Insomnia, Sleep and Sleep hygiene
Cannot fall sleep at night, frequent waking up, or waking up at 1 or 3 o’clock in the morning? You are not alone. Based on a 2019 Sleep Health Foundation report that at least one in two adult Australians experiences one of the above mentioned sleep problems three or more times per week; and one in six adults could be diagnosed to have chronic insomnia. Sleep problem occurs in all age groups, but is more common as we get older. Women are more likely to experience sleep disturbance than men.
Insomnia or sleep disturbance is one of the commonest symptoms we see at Geelong Chinese Medicine Clinic. Yet most people do not come for help with their sleep issue. People often come because of low energy, foggy brain, digestion issue, pain in the body, blocked nose, anxiety, skin problems or other issues. Sleep issue is only identified after our comprehensive inquiry. So sleep problem or insomnia is under diagnosed and consequently under-treated. Research shows prolonged poor sleep is linked to poor quality of life, depression, anxiety, chronic pain, diabetes, obesity, cardiovascular diseases, such as hypertension, heart attack, and stroke, and even dementia.
Luckily, no matter what causes sleep disturbance, there are something everyone of us could do. It is called sleep hygiene. It is effective. For some people, observing sleep hygiene is sufficient to improve their sleep, whereas others also need professional help. Please make sure you check out the link for excellent information.
Chinese medicine considers two important factors for a good sleep:
- One has to be calm throughout the day to be able to sleep well at night. That is why when people are stressed, they tend to sleep poorly. Learning how to maintain calm when we face challenges throughout the day at work, at home, or in the community is a skill we have continuously to learn and to perfect throughout our life. Everyone may have a different path.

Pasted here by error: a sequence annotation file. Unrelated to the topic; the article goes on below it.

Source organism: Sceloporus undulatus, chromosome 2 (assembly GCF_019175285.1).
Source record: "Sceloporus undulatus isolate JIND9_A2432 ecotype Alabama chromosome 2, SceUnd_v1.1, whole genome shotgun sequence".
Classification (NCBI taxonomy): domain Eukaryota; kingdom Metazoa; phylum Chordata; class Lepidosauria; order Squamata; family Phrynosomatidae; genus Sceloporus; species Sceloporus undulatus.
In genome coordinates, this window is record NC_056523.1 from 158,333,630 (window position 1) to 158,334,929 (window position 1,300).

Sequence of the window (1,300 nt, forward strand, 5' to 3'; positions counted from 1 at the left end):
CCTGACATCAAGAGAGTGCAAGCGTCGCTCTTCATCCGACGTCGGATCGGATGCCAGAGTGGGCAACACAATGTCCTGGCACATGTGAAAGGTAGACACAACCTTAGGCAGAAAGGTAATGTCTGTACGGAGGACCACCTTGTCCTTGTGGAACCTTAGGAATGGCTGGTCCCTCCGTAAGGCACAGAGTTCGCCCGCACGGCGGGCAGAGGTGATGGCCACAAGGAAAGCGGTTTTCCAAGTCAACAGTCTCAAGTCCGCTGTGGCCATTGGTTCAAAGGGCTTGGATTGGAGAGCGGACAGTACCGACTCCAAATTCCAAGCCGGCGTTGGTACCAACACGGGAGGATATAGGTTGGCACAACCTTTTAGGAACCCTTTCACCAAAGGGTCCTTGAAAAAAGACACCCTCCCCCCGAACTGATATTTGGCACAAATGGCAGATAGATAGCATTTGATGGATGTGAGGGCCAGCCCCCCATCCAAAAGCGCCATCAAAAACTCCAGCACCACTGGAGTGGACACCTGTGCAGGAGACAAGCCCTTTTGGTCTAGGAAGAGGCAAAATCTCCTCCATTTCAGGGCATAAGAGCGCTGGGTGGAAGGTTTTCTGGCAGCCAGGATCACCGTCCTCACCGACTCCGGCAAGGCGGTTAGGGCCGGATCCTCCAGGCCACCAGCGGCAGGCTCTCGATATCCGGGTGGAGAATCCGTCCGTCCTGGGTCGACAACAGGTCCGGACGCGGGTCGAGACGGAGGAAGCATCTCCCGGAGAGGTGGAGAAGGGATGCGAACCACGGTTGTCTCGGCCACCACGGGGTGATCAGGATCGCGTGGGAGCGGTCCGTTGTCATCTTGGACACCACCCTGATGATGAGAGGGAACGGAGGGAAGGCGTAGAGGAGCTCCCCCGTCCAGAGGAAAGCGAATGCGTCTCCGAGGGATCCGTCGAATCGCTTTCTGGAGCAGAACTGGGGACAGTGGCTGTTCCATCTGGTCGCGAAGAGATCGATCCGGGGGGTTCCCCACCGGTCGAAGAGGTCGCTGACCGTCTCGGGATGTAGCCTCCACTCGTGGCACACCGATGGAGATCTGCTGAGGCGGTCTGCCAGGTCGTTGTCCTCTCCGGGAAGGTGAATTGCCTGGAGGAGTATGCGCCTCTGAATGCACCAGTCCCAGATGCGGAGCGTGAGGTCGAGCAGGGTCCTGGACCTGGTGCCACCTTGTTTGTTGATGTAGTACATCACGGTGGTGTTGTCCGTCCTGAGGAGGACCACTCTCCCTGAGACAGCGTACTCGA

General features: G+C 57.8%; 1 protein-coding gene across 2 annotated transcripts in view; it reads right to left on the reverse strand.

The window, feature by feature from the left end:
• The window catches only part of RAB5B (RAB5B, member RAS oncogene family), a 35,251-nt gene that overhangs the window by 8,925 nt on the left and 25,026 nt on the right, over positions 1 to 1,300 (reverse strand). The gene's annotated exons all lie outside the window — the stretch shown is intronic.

- The process of fall asleep at night is a process of Yang (the excitatory part of the energy) entering into Yin (the sedative part of the energy). So anything activating Yang should be avoid and minimised. This principle may help you organise your daily before bed routine.
Below is a list of the common mistakes we see in our patients. Check if you have any of them.
- Drinking coffee, green tea, white tea, hot chocolate or alcohol in the evening. All those drinks are stimulant, and will keep most of the people awake. Alcohol may temporarily make you sleepy, but can make your sleep unsettled. Ideally, the least cup of coffee or tea should not be later than 2pm.
- Having a big meal in the evening. Due to work schedules, dinner is the biggest meal of the day for most of us. You can make dinner small, and have it early. Say at least 3 hours before bed.
- Using smartphone or computer or watching TV before bed. The blue light from those screens activates the brain more readily.
- Engaging in active activities, such as aerobic exercise.
Table: Some activities to be avoided or encouraged before bed.